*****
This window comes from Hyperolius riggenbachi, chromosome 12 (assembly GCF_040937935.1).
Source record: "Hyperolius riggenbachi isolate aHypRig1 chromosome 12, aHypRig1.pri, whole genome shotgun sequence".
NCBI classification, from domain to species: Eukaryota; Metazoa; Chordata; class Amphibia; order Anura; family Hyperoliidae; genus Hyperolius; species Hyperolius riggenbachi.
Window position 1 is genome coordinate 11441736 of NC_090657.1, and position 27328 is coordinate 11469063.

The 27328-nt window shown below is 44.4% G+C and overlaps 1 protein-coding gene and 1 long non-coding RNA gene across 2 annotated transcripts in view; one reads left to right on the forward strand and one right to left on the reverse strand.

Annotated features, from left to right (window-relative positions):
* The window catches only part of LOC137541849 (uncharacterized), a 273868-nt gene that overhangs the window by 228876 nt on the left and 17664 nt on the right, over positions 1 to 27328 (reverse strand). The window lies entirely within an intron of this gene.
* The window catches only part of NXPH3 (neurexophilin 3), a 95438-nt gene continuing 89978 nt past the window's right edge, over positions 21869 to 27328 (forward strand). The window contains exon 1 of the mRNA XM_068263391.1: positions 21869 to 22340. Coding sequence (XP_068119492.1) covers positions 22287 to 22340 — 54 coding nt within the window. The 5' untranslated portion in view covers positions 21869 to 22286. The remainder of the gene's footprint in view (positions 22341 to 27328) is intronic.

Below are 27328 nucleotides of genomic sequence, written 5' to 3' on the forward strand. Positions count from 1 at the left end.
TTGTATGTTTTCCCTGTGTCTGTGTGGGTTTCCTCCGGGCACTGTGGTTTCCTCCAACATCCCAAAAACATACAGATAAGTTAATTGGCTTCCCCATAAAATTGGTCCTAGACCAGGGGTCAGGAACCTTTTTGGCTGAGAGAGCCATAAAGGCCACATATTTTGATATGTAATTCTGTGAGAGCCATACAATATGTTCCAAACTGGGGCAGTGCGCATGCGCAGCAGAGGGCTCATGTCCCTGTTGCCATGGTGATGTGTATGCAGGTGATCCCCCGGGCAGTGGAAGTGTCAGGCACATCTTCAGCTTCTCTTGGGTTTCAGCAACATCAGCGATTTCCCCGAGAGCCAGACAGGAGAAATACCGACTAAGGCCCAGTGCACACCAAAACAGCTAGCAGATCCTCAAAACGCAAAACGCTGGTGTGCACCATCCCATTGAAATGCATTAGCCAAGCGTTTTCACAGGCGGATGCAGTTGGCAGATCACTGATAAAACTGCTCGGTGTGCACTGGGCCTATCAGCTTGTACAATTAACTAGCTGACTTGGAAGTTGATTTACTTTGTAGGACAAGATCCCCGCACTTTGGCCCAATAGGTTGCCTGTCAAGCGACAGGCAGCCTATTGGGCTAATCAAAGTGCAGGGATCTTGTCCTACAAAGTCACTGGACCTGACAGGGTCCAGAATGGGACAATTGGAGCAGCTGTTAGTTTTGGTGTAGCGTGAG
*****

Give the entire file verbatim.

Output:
This window comes from Hyperolius riggenbachi, chromosome 12 (assembly GCF_040937935.1).
Source record: "Hyperolius riggenbachi isolate aHypRig1 chromosome 12, aHypRig1.pri, whole genome shotgun sequence".
NCBI classification, from domain to species: Eukaryota; Metazoa; Chordata; class Amphibia; order Anura; family Hyperoliidae; genus Hyperolius; species Hyperolius riggenbachi.
Window position 1 is genome coordinate 11441736 of NC_090657.1, and position 27328 is coordinate 11469063.

The 27328-nt window shown below is 44.4% G+C and overlaps 1 protein-coding gene and 1 long non-coding RNA gene across 2 annotated transcripts in view; one reads left to right on the forward strand and one right to left on the reverse strand.

Annotated features, from left to right (window-relative positions):
* The window catches only part of LOC137541849 (uncharacterized), a 273868-nt gene that overhangs the window by 228876 nt on the left and 17664 nt on the right, over positions 1 to 27328 (reverse strand). The window lies entirely within an intron of this gene.
* The window catches only part of NXPH3 (neurexophilin 3), a 95438-nt gene continuing 89978 nt past the window's right edge, over positions 21869 to 27328 (forward strand). The window contains exon 1 of the mRNA XM_068263391.1: positions 21869 to 22340. Coding sequence (XP_068119492.1) covers positions 22287 to 22340 — 54 coding nt within the window. The 5' untranslated portion in view covers positions 21869 to 22286. The remainder of the gene's footprint in view (positions 22341 to 27328) is intronic.

Below are 27328 nucleotides of genomic sequence, written 5' to 3' on the forward strand. Positions count from 1 at the left end.
TTGTATGTTTTCCCTGTGTCTGTGTGGGTTTCCTCCGGGCACTGTGGTTTCCTCCAACATCCCAAAAACATACAGATAAGTTAATTGGCTTCCCCATAAAATTGGTCCTAGACCAGGGGTCAGGAACCTTTTTGGCTGAGAGAGCCATAAAGGCCACATATTTTGATATGTAATTCTGTGAGAGCCATACAATATGTTCCAAACTGGGGCAGTGCGCATGCGCAGCAGAGGGCTCATGTCCCTGTTGCCATGGTGATGTGTATGCAGGTGATCCCCCGGGCAGTGGAAGTGTCAGGCACATCTTCAGCTTCTCTTGGGTTTCAGCAACATCAGCGATTTCCCCGAGAGCCAGACAGGAGAAATACCGACTAAGGCCCAGTGCACACCAAAACAGCTAGCAGATCCTCAAAACGCAAAACGCTGGTGTGCACCATCCCATTGAAATGCATTAGCCAAGCGTTTTCACAGGCGGATGCAGTTGGCAGATCACTGATAAAACTGCTCGGTGTGCACTGGGCCTATCAGCTTGTACAATTAACTAGCTGACTTGGAAGTTGATTTACTTTGTAGGACAAGATCCCCGCACTTTGGCCCAATAGGTTGCCTGTCAAGCGACAGGCAGCCTATTGGGCTAATCAAAGTGCAGGGATCTTGTCCTACAAAGTCACTGGACCTGACAGGGTCCAGAATGGGACAATTGGAGCAGCTGTTAGTTTTGGTGTAGCGTGAG